The Grand Duo, Op. 15 is recorded. But before I could edit all the video and put a podcast episode together, this other opportunity presented itself. I can actually play music with a real person. Not just a little, fanciful soiree but rehearsing and recording. This is great because I now see how far along the music making has come.
German Dances (Seven, charming dances)
About a year ago I already had worked on these seven German Dances by Goltermann alone. They came as a delightful surprise. While I had hoped to play them with someone in the same room, I didn’t think I would do so for a long time in the future. Thankfully, that time of hopeful expectation has come much sooner than I thought!
Reminder of the “Forgotten Cello Music” Project
The reason for playing music that you have likely never heard of is two-fold. First, I love discovering and playing new music, bringing it to life. Second, it was a unique way to perform and contribute something valuable to the music world.
Each time I play a new piece it is akin to trekking through lands unknown to me. The thrill of hearing the character of the music never gets old. Ever since college I was drawn to the music that fewer people tended to perform. It started with well known composers but whose works were often overlooked or outright ignored. Grieg’s cello sonata may have been one of the first in this category. Then it continued with Fauré’s sonatas and so on.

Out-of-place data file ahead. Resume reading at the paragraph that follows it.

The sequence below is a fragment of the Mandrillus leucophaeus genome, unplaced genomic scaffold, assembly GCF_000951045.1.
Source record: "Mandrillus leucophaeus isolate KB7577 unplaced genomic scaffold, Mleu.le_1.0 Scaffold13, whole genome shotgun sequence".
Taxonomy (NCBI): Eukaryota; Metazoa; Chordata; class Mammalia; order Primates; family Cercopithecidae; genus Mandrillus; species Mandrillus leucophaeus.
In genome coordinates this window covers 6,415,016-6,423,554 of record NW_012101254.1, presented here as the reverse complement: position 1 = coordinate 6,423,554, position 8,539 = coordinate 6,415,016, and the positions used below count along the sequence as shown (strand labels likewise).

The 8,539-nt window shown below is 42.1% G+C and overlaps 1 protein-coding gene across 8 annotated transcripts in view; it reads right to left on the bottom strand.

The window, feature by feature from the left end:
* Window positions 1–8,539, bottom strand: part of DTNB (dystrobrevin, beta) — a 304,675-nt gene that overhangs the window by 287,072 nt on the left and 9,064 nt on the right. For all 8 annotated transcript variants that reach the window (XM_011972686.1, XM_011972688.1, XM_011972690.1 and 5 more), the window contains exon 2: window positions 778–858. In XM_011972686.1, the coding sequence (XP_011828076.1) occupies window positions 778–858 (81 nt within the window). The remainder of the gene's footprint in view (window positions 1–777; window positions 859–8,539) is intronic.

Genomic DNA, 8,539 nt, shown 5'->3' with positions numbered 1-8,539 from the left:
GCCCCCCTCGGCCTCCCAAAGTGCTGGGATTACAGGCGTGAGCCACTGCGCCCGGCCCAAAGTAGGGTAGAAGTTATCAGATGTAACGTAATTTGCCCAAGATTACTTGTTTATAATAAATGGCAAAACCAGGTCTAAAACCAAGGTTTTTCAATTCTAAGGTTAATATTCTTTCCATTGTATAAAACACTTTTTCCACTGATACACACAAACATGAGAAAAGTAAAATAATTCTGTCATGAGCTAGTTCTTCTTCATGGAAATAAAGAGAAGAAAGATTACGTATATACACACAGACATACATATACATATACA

This trend heightened to completely unknown music when IMSLP entered the playing field sometime in the 2000’s. I was hooked and soon found Goltermann’s Nocturnes and Tonbilder, Klengel’s Sechs Stücke and Caprice in Form einer Chaconne.
I soon become so enamored with the thought that there was ALL this amazing music for cellists to play that I left off playing much of the standard fare. Finally, about 6 years ago I began sporadically uploading things that related mostly to discovering Forgotten Cello Music.
Now, two years on, I have a fun project presenting lesser known and unplayed music to you.
Choosing the German Dances
Why choose those seven German Dances? One of the main reasons is that working together with another human requires a building up of report. These charming dances are each very short and relatively simple with straight-forward melodic lines. They provide good opportunity to learn the art of playing in harmony and in time with one another.
Each dance is a completely different mood. It is absolutely incredible to play through 7 distinct moods all while remaining in the style of a German Dance. The learning and growing in the developing of presentation is top notch. One gleans much by playing short works. Getting the timing right and the accuracy goes a long way in preparing for those Sonatinas and suites of character pieces, which all require a much broader plan to remain a cohesive unit.
A Unique Endeavor?
I hope you will enjoy the process of learning. I hope you will take this project of Forgotten Cello Music as service to cellists and the broader music community. It is, of course, not the first time someone has presented neglected music and not even in the field of cello! Mine is perhaps unique in that I do not excerpt an opus, choosing only the “best” numbers to represent a given composer. My goal is to show the whole picture. Whether you think the music is good or bad, interesting or boring is a personal opinion. It is my hope that cellists finally see that Goltermann’s German Dances and so much more is available for your performance pleasure.